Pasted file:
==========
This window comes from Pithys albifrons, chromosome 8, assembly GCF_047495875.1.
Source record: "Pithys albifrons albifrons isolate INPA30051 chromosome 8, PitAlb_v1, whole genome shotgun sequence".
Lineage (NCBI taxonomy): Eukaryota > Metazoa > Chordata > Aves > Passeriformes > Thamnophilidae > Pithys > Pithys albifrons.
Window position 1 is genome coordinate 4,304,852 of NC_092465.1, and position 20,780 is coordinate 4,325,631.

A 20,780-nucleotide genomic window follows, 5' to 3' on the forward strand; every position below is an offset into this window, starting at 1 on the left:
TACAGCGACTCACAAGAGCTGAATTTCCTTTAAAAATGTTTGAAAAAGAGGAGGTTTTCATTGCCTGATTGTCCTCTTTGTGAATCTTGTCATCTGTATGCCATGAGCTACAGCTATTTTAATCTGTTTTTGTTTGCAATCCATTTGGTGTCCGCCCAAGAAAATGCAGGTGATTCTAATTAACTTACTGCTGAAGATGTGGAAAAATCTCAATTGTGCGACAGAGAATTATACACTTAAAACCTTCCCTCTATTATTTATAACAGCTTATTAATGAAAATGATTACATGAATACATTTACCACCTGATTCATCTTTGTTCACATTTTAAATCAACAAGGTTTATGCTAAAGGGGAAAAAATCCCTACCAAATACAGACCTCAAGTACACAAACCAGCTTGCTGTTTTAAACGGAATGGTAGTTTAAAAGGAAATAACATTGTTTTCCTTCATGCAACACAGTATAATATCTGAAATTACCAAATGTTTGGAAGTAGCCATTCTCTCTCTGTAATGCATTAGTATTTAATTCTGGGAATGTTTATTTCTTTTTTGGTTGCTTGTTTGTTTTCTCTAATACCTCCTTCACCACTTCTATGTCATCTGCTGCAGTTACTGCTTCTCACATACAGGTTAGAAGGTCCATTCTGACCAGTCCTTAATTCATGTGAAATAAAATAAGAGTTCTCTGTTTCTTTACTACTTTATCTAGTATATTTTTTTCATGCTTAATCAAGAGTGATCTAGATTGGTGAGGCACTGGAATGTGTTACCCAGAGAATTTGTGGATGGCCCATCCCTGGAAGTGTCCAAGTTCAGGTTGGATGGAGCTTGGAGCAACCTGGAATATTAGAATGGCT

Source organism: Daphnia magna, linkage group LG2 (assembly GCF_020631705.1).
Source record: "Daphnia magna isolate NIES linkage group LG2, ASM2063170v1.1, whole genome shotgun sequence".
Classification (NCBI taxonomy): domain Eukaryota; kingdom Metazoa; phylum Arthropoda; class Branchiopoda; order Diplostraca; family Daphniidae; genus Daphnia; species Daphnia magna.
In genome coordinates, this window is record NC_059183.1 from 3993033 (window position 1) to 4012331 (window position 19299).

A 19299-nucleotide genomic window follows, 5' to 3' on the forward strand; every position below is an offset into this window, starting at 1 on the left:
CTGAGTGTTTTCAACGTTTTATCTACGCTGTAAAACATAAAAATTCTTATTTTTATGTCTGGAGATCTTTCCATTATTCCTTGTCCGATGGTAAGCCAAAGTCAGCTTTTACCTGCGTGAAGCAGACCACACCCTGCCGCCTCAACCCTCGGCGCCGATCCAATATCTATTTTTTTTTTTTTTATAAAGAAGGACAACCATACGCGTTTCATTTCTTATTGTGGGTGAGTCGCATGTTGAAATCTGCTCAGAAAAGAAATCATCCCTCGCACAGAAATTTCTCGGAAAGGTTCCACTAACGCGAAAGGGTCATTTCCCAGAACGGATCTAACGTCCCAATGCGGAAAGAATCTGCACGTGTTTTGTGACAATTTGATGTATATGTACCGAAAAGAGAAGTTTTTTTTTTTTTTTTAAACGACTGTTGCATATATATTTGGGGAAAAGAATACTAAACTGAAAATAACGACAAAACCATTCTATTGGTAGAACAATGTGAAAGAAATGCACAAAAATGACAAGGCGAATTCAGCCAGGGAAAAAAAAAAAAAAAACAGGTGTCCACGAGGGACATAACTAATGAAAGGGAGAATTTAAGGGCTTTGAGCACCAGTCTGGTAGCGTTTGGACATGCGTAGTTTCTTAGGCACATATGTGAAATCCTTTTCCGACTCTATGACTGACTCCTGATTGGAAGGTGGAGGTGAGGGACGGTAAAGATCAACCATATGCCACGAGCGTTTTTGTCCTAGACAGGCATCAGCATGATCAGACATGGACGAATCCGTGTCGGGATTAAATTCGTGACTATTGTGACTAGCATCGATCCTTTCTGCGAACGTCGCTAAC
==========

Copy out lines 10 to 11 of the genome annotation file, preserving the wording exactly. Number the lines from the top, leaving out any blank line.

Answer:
In genome coordinates, this window is record NC_059183.1 from 3993033 (window position 1) to 4012331 (window position 19299).

A 19299-nucleotide genomic window follows, 5' to 3' on the forward strand; every position below is an offset into this window, starting at 1 on the left: